A new study published in the journal Science Advances says that isotope tracking could be a new way that helps saving salmon, which is threatened by climate change, overfishing and industrial development. According to scientists salmons have “ear bones”, a strontium chemical signature which could reveal essential habitats for the fish.
The strontium chemical signature in the salmons’ ear bones allows scientists to identify particular streams where the fish hatched and lived before being caught at sea. The new tool developed by researchers may help with the discovery of critical habitats for salmon. Co-author of the study geochemist Diego Fernandez of the University of Utah said:
“Using this method, we can trace where the salmon were born and where they moved while they were growing in the rivers and streams. This could be useful for protecting fish and understanding how many salmon we can take from nature.”
Over a long period of time researchers have tried to find out the exact place where Alaska’s Chinook salmon has hatched. Although the process is known and the migratory patterns are mapped so far scientists were not able to determine the story of its origins. Using “otolith”, the chemical marker which accumulates in the salmon’s inner ear bone, scientists now have hope that they can determine the waters from which any Chinook salmon came before emerging in Alaska’s Bristol Bay.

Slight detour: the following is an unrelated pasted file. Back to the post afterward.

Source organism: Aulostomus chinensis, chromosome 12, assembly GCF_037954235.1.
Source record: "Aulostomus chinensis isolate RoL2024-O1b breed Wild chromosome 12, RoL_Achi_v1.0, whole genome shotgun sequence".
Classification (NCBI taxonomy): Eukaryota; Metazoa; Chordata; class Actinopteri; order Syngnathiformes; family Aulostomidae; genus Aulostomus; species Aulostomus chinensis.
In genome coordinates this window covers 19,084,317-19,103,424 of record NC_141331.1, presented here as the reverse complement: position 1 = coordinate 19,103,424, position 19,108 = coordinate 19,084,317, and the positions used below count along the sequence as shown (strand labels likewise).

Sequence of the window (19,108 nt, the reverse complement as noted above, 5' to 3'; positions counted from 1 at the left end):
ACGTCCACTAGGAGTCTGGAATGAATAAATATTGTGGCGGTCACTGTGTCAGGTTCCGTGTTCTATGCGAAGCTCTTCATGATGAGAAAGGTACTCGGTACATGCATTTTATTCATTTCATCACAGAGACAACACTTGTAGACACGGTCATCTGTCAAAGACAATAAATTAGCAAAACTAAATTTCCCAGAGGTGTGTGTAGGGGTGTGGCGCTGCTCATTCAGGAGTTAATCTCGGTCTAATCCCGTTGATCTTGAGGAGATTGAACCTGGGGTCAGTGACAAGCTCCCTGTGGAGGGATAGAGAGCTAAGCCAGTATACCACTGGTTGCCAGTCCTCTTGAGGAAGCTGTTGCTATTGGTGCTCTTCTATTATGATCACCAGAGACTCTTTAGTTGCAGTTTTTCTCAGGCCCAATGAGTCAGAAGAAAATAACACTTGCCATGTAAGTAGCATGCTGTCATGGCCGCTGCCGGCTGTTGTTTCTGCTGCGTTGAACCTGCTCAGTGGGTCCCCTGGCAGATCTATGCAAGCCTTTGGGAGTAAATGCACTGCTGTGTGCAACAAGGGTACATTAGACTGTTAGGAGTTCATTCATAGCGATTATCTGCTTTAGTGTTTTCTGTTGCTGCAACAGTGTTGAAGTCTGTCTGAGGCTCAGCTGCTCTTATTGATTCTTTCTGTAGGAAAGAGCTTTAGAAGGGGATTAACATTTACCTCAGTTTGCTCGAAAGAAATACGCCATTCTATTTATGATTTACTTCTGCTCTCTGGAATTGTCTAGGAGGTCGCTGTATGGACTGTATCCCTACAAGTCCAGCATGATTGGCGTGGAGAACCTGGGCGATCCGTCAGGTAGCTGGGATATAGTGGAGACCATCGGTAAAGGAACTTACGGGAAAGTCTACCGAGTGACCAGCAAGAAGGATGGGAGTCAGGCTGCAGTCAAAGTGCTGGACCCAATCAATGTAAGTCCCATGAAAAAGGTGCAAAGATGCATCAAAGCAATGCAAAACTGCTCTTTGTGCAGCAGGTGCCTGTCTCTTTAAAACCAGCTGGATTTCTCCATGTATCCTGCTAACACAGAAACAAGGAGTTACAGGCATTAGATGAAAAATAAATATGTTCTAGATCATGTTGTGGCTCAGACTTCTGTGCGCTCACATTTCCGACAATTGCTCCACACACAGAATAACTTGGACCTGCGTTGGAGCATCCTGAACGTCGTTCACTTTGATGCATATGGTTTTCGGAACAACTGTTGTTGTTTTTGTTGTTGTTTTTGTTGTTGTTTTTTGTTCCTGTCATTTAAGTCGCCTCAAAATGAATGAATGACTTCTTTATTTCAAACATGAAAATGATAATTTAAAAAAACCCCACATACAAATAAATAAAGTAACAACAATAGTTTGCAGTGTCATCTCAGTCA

Researcher from Alaska Fairbanks, the U.S. Geological Survey, Universities of Utah and University of Washington examined strontium isotope ratios in otoliths in the case of 255 Chinook salmon. The analysis helped identifying where the fish hatched and lived in seven sets of two to five streams of Nushagak River (third largest river of Alaska).
Sean Brennan, the lead-author of the study, explained that each fish has a small recorder and the researchers can determine the life history of the salmon by analyzing the otolith. Every growth ring represents a direct proof of the environment the fish was living in at the time when it was formed.
Besides finding the fish’s spawning grounds this process also helped scientists discover which fish are the most fit and which population within the species is most prosperous.
Co-author of the study Christian Zimmerman of the U.S. Geological Survey said that this approach will help mapping salmon productivity and establish how the number of salmon is influenced by freshwater habitats. Since Chinook salmon has declined in Western Alaska such information could guide conservation.
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